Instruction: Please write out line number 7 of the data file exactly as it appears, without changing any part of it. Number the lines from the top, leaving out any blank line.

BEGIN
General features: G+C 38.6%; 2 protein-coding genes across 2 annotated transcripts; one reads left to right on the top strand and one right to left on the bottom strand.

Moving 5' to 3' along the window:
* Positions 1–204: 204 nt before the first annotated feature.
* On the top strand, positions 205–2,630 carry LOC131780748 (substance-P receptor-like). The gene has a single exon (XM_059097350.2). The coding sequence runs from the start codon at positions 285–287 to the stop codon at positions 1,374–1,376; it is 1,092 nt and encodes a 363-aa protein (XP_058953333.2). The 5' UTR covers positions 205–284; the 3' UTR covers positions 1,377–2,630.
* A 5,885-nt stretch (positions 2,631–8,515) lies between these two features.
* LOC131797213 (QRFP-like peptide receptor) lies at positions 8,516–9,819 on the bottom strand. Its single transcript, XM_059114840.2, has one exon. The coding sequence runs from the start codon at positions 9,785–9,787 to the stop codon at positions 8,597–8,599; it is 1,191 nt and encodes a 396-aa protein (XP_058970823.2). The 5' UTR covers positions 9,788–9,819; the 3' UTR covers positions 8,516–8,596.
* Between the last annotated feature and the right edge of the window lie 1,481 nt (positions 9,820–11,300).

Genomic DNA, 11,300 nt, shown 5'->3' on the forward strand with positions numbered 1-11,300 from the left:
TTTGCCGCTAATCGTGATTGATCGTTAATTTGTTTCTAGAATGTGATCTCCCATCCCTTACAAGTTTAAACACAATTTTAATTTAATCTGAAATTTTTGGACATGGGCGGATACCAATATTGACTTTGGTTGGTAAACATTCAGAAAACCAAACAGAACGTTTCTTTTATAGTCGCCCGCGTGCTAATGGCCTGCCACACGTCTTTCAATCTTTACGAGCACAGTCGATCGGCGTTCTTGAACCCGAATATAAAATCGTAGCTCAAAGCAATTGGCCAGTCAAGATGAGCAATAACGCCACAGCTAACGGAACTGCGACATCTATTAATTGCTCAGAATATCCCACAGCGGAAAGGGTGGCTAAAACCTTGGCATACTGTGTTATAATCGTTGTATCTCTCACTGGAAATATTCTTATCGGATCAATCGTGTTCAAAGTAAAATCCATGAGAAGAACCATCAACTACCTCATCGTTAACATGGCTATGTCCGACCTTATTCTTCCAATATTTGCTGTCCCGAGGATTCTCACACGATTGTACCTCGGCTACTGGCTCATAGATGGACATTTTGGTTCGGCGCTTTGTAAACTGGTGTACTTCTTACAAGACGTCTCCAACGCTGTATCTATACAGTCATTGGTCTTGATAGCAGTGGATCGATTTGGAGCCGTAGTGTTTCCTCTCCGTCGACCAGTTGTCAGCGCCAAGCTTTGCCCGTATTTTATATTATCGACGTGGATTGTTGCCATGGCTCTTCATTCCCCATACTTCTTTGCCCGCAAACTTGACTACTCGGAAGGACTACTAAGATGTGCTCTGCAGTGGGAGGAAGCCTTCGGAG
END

* Between the last annotated feature and the right edge of the window lie 1,481 nt (positions 9,820–11,300).